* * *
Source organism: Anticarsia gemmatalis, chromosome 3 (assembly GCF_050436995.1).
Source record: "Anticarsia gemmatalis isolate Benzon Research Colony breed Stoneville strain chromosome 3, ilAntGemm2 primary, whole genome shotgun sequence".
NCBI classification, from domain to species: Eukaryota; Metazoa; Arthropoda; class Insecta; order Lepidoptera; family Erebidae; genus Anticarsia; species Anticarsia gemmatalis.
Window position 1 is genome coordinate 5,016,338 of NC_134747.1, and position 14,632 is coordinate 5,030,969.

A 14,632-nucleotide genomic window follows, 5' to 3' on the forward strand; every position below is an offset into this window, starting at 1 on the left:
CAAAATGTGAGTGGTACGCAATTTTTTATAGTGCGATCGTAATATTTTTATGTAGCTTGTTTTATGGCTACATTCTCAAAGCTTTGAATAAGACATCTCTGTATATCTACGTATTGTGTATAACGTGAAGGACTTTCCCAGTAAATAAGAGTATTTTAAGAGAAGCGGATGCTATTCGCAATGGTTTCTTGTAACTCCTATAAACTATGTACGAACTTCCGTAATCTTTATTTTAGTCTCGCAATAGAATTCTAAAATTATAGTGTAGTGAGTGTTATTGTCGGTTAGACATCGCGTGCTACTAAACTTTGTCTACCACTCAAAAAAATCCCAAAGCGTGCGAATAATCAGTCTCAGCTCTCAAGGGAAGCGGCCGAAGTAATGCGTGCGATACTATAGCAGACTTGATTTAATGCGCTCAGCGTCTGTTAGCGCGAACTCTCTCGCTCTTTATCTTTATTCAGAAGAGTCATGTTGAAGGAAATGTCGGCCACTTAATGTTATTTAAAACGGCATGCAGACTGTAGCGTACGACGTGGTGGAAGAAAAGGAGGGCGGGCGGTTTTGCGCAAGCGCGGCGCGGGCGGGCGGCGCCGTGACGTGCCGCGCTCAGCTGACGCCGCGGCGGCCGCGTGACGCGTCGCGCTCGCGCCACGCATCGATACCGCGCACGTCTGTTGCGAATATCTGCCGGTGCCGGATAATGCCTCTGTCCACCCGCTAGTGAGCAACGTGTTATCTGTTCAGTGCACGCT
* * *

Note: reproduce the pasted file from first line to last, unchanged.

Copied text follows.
Source organism: Anticarsia gemmatalis, chromosome 3 (assembly GCF_050436995.1).
Source record: "Anticarsia gemmatalis isolate Benzon Research Colony breed Stoneville strain chromosome 3, ilAntGemm2 primary, whole genome shotgun sequence".
NCBI classification, from domain to species: Eukaryota; Metazoa; Arthropoda; class Insecta; order Lepidoptera; family Erebidae; genus Anticarsia; species Anticarsia gemmatalis.
Window position 1 is genome coordinate 5,016,338 of NC_134747.1, and position 14,632 is coordinate 5,030,969.

A 14,632-nucleotide genomic window follows, 5' to 3' on the forward strand; every position below is an offset into this window, starting at 1 on the left:
CAAAATGTGAGTGGTACGCAATTTTTTATAGTGCGATCGTAATATTTTTATGTAGCTTGTTTTATGGCTACATTCTCAAAGCTTTGAATAAGACATCTCTGTATATCTACGTATTGTGTATAACGTGAAGGACTTTCCCAGTAAATAAGAGTATTTTAAGAGAAGCGGATGCTATTCGCAATGGTTTCTTGTAACTCCTATAAACTATGTACGAACTTCCGTAATCTTTATTTTAGTCTCGCAATAGAATTCTAAAATTATAGTGTAGTGAGTGTTATTGTCGGTTAGACATCGCGTGCTACTAAACTTTGTCTACCACTCAAAAAAATCCCAAAGCGTGCGAATAATCAGTCTCAGCTCTCAAGGGAAGCGGCCGAAGTAATGCGTGCGATACTATAGCAGACTTGATTTAATGCGCTCAGCGTCTGTTAGCGCGAACTCTCTCGCTCTTTATCTTTATTCAGAAGAGTCATGTTGAAGGAAATGTCGGCCACTTAATGTTATTTAAAACGGCATGCAGACTGTAGCGTACGACGTGGTGGAAGAAAAGGAGGGCGGGCGGTTTTGCGCAAGCGCGGCGCGGGCGGGCGGCGCCGTGACGTGCCGCGCTCAGCTGACGCCGCGGCGGCCGCGTGACGCGTCGCGCTCGCGCCACGCATCGATACCGCGCACGTCTGTTGCGAATATCTGCCGGTGCCGGATAATGCCTCTGTCCACCCGCTAGTGAGCAACGTGTTATCTGTTCAGTGCACGCT